1-8 Development of a Small, Portable Position-Sensitive Alpha-Particle Detector

-Direct Measurement of Plutonium Contamination in Narrow Spaces of Solid-Waste Material and Equipment-

Fig.1-15  The developed small and portable position-sensitive α-particle detector

Fig.1-15 The developed small and portable position-sensitive α-particle detector

 

Fig.1-16  Appearance of measurement by the equipment

Fig.1-16 Appearance of measurement by the equipment

 

Fig.1-17  Measured 2-dimensional distributions of α particles: Pu sample (a) and Rn progeny (b)

Fig.1-17 Measured 2-dimensional distributions of α particles: Pu sample (a) and Rn progeny (b)

For the Pu sample, α particles were distributed as a spot, whereas for the Rn progeny, they were uniformly distributed.

 

Fig.1-18  Energy spectra of the Pu sample and the filter of Rn progeny (the horizontal axis corresponds to α-particle energy)

Fig.1-18 Energy spectra of the Pu sample and the filter of Rn progeny (the horizontal axis corresponds to α-particle energy)

The count of the Pu sample was confirmed in fewer than 60 channels, whereas that of the Rn progeny used more than 60 channels. Therefore, both quantities could be distinguished.

 


When decommissioning nuclear facilities such as the TEPCO’s Fukushima Daiichi NPS, a lot of solid wastes will be produced. Surface contamination on these wastes should be measured for disposal. It is necessary to measure not only β and γ radionuclides, but also α radionuclides such as plutonium (Pu) isotopes. Since the range of α particles in air is approximately 4 cm, a ZnS(Ag) survey meter, which is an α-particle detector, should be brought as close as possible to the contaminated area. However, it is difficult to measure the surface contamination in narrow spaces of solid waste and equipment using a ZnS(Ag) survey meter. Such materials must be cut for measurement, but certain materials can be impossible to cut. moreover, radon (Rn) progeny exist and emit α particles such that Pu and Rn progeny should be distinguished.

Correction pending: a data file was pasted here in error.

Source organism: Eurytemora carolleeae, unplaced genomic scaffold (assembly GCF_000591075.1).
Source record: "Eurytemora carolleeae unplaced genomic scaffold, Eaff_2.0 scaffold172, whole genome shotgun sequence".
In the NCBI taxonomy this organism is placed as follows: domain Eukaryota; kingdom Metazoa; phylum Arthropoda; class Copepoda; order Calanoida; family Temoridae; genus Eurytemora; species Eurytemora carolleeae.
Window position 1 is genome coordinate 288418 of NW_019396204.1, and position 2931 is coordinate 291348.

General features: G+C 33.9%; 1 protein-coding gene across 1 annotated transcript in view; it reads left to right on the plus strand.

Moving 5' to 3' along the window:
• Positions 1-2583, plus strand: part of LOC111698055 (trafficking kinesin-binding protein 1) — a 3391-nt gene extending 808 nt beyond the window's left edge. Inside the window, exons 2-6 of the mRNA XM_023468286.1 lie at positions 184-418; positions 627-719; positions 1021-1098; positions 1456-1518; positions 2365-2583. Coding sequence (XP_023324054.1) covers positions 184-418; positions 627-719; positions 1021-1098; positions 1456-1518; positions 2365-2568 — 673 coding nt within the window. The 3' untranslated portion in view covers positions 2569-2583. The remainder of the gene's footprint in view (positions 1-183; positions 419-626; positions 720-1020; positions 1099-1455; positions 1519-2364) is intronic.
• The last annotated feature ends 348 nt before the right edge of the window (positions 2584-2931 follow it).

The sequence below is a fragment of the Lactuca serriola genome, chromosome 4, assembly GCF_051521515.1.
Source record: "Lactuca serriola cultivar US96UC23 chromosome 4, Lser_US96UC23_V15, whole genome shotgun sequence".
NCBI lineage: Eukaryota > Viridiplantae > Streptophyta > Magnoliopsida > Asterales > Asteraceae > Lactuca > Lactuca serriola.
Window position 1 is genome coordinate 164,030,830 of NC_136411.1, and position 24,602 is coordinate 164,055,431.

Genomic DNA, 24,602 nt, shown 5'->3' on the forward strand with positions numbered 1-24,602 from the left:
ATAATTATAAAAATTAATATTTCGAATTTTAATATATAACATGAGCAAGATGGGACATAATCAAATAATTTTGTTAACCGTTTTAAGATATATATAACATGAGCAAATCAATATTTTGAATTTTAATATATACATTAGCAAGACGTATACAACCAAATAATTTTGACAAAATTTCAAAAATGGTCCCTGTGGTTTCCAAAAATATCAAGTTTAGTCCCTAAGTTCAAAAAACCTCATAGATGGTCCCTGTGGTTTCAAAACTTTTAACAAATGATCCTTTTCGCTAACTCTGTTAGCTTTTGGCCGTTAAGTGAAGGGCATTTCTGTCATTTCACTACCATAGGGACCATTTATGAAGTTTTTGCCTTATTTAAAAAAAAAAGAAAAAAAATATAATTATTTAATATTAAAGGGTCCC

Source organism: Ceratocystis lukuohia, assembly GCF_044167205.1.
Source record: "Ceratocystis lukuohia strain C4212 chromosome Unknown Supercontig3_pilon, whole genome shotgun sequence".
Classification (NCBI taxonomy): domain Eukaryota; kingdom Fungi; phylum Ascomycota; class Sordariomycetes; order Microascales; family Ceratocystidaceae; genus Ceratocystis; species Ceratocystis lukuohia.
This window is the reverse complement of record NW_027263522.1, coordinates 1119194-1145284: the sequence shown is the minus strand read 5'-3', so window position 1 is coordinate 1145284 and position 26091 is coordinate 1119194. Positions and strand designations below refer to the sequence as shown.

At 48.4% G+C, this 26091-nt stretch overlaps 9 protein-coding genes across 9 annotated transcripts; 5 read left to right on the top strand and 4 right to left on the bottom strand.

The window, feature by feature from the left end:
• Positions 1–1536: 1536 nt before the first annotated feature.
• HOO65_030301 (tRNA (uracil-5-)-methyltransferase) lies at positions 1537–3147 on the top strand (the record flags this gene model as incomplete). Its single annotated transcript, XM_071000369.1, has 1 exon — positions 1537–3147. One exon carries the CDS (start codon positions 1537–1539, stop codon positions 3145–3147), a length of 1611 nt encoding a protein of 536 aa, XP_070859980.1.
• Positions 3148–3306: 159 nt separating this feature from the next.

Therefore, we developed a small and portable position-sensitive α-particle detector (Fig.1-15). The detector part comprises a ZnS(Ag) scintillator with a thickness of 10 mg/cm2, a light guide, and a photosensor (silicon photomultiplier array). The size of the detector part was 26 mm × 26 mm × 15 mm, and its thickness was ˜1/5 that of the ZnS(Ag) survey meter. Fig.1-16 shows the appearance of the measurement of equipment (Bag-In/Bag-Out Port) using our developed detector. Our detector was confirmed to be able to perform direct measurement within a narrow space.

Our developed detector obtained the 2-dimensional distribution and energy spectra of α particles for discrimination of Rn progeny. Fig.1-17 shows the measured 2-dimensional distribution of α particles and Fig.1-18 shows the energy spectra of the Pu sample and the Rn-progeny filter. The α particles for Pu were distributed as a spot, whereas they were uniformly distributed for Rn progeny. In Fig.1-18, both spectra confirmed different channels. This is because the α-particle energies are 5.5 MeV from 238Pu and 5.15 MeV from 239Pu, whereas 214Po, which is dominant among Rn progeny, emits 5.5 MeV α particles. From there results, Pu and Rn progeny should be distinguished by our developed detector.

This work was supported by the Japan Society for the Promotion of Science (JSPS) KAKENHI Grant-in-Aid for Young Scientists (B) (No.15K21618).


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